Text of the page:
Lenovo Group Ltd (聯想), the world’s second-biggest personal computer maker, said on Thursday that quarterly profit grew by more than half, but warned hard drive costs would remain high amid a global shortage.
The company said it is confident of closing in on the top spot in PC sales, as it reported strong sales growth across all major markets, even as it focuses more attention on the burgeoning smartphone and mobile Internet market.
Net income rose to US$153 million, or US$0.146 per share, in the period between October and December last year, which is the company’s third fiscal quarter. That’s up 54 percent from the same period the previous year.
Sales jumped 44 percent to a record US$8.4 billion as its share of the global personal computer market hit a high of 14 percent.
Lenovo posted 30 percent sales growth in China, which accounts for about two-fifths of total sales. Sales in Africa, Latin America and other emerging markets rose 13 percent.
Strongest growth came in developed markets, including Western Europe and North America, where sales zoomed up 81 percent. They were helped partly by new a joint venture with NEC Corp in Japan and the purchase of Germany’s Medion AG, a maker of multimedia products and consumer electronics. Both deals were completed in July last year.
The company, which is based in Beijing and has its US headquarters in Raleigh, North Carolina, said market share in China, the world’s biggest PC market, hit a high of 35.3 percent.
Lenovo, which acquired IBM Corp’s PC unit in 2005, overtook Dell Inc in the third quarter of last year to become the second-largest PC vendor by shipments worldwide, according to both International Data Corp and Gartner.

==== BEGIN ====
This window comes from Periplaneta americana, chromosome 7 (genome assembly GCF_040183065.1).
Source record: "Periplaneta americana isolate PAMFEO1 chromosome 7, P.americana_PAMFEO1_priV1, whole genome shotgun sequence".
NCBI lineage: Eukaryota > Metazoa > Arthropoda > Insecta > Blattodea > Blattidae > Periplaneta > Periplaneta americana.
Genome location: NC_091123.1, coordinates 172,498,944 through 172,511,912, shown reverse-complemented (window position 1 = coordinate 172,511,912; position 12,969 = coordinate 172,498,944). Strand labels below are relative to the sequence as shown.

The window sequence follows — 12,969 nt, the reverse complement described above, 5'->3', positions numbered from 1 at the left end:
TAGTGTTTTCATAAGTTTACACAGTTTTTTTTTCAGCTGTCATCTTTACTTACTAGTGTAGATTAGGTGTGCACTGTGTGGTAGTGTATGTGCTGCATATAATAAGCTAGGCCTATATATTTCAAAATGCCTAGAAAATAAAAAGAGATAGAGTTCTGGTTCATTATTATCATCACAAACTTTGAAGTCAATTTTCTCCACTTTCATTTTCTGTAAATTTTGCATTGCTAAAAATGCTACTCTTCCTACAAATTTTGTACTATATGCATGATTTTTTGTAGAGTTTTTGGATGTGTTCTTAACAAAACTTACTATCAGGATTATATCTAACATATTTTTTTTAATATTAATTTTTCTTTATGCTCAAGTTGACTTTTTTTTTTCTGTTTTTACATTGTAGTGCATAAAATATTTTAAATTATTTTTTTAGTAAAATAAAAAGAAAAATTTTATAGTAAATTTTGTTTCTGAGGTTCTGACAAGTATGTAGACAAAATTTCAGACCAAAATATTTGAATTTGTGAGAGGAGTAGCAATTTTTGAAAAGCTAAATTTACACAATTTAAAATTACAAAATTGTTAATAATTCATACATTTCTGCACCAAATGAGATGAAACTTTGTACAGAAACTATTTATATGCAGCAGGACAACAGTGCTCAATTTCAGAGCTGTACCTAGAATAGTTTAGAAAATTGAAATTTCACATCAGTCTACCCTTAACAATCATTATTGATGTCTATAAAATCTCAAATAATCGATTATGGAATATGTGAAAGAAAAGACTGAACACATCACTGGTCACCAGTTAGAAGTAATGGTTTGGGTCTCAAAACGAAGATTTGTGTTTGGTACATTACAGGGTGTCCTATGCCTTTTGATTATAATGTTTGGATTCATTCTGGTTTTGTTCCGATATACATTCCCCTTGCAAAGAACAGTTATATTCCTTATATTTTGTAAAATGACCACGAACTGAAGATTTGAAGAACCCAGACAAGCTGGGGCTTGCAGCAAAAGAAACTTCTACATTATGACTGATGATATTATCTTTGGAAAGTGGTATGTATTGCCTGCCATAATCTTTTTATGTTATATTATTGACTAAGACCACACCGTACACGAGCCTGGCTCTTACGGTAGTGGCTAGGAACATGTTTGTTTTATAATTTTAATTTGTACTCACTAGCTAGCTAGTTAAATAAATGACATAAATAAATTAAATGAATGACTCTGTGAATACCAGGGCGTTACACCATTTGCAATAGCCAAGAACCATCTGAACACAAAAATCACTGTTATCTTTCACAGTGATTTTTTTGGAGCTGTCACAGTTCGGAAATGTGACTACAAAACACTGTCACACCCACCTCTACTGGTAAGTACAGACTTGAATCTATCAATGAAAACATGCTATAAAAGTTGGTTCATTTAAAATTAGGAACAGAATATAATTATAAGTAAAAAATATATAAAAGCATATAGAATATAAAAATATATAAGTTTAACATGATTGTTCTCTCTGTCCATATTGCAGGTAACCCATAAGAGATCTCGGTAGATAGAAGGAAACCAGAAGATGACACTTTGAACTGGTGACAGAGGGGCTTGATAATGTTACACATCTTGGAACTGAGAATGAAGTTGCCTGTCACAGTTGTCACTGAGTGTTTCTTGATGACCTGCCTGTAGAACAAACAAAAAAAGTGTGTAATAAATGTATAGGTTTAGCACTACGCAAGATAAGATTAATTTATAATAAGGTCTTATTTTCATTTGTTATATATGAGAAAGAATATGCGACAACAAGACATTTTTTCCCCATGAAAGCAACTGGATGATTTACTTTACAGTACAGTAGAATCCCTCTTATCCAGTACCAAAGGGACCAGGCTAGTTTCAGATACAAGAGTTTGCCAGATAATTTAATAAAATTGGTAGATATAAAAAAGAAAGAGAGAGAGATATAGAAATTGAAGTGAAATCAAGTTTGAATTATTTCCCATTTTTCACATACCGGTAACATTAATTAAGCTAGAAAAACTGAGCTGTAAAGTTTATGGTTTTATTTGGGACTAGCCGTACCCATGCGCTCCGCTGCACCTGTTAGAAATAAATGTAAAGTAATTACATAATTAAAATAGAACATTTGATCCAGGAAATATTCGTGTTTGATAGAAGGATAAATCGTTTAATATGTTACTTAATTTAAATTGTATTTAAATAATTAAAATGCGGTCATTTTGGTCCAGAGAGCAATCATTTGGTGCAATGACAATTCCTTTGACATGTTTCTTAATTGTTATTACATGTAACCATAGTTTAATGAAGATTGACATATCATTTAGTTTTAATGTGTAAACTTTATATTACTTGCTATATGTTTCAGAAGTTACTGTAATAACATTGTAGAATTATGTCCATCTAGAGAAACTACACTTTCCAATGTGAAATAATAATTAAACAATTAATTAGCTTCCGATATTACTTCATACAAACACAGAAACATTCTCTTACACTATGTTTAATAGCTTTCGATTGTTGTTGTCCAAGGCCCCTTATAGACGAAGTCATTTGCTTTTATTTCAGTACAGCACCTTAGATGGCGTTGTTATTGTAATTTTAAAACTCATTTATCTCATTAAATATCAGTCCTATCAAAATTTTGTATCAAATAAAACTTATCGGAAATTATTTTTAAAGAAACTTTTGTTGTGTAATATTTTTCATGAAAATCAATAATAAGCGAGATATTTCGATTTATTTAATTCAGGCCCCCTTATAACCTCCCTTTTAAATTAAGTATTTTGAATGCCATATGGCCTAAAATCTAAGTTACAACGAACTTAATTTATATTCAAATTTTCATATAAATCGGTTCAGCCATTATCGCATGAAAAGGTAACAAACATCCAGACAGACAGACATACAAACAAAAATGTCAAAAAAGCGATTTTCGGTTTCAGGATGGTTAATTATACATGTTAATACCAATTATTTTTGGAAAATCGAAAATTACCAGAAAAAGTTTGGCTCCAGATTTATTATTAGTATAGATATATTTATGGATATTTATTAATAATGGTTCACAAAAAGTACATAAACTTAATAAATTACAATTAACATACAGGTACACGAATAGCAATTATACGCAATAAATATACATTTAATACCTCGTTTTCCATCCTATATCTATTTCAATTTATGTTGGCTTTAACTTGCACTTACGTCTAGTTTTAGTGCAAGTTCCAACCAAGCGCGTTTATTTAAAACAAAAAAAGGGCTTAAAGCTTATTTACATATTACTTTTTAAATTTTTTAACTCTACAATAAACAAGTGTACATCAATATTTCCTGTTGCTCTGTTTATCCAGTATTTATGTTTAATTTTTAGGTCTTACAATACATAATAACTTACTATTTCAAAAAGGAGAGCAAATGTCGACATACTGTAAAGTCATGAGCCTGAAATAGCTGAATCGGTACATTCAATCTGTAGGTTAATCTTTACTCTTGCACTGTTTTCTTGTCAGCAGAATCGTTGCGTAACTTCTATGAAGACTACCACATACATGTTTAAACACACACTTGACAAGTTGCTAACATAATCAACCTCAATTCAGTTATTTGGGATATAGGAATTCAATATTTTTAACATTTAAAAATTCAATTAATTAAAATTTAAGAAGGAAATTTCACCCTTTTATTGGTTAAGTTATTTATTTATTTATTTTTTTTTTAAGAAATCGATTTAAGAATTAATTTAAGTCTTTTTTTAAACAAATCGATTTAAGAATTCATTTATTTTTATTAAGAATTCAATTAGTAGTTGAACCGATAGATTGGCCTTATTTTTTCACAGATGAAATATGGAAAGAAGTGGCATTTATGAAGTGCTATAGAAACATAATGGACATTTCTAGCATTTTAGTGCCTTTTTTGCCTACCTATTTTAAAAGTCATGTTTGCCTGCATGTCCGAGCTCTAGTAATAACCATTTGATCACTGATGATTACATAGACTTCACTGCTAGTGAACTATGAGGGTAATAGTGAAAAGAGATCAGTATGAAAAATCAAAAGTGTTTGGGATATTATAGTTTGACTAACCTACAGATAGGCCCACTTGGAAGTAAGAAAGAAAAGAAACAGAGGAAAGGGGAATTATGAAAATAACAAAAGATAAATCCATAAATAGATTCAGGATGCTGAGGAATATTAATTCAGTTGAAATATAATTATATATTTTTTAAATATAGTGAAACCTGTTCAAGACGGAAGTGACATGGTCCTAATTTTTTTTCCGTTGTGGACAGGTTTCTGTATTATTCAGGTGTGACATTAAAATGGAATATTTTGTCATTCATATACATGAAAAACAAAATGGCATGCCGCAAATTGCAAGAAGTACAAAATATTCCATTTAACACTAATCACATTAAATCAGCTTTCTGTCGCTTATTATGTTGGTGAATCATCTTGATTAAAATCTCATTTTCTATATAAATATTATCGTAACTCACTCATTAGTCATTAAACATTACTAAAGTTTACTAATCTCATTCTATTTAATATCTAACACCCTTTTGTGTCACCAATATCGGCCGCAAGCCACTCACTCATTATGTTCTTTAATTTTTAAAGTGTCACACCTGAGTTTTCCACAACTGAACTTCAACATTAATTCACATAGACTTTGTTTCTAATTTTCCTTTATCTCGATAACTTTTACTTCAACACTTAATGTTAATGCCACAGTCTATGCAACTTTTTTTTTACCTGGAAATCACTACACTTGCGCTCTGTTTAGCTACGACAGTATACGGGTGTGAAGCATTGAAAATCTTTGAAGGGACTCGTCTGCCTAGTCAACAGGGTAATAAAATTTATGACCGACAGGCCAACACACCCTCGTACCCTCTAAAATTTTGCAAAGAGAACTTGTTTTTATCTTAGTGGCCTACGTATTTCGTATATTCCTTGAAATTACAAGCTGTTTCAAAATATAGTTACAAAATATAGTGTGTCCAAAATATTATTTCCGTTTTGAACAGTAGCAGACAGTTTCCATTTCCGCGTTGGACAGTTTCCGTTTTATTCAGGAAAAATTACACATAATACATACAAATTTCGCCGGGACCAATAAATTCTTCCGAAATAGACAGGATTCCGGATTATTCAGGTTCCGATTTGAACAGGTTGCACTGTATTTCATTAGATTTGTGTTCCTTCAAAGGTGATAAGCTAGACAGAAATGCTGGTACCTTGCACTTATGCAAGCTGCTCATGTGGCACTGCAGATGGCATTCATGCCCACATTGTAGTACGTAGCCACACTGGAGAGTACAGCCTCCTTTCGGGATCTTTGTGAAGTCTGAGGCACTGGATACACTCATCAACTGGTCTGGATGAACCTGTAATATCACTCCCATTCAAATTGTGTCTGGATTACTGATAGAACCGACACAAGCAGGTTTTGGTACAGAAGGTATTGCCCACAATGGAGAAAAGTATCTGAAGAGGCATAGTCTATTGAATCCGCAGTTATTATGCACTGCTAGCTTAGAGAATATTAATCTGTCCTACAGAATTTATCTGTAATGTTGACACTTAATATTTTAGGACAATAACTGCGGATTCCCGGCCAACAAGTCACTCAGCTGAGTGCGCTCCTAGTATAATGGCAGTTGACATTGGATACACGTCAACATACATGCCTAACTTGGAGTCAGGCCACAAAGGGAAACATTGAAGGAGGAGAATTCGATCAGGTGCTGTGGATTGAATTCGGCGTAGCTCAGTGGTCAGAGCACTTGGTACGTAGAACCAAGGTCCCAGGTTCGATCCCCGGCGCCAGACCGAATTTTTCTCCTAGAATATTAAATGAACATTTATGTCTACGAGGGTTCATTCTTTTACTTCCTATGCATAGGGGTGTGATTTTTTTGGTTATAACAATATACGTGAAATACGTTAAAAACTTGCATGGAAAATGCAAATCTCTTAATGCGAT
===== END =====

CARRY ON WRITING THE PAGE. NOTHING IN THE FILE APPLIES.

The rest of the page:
“We are closing the gap with No. 1 [held by Hewlett-Packard Co]”, Lenovo chairman Yang Yuanqing (楊元慶) said.
Gross profit margins dipped in the quarter because of higher prices for hard disk drives. Flooding in Thailand last year shut down production at a swath of hard drive factories, crimping global supply.
The shortage is adding about US$5 to US$10 to the cost of each hard drive, Yang said.
Chief financial officer Wong Wai Ming (黃偉明) said the impact of the floods on hard-drive production would “likely continue to affect global PC supply” into the next quarter and hard drive costs “will continue to stay high in the short term.”
Worldwide, Lenovo’s PC shipments rose 37 percent even as the global personal computer industry struggled. However, Yang signaled that the company is starting to look past that market.
“We are already thinking ahead and preparing for the next steps past the traditional PC,” he said.
Separately, executives rejected accusations by Taiwan-based rival Acer Inc (宏碁) that its former chief executive Gianfranco Lanci breached a noncompete clause when he left Acer last year and went to work for Lenovo. Acer is suing Lanci.
Yang said the company would not comment on the lawsuit filed in Italy, except to say that Lanci’s hiring “meets all legal requirements.”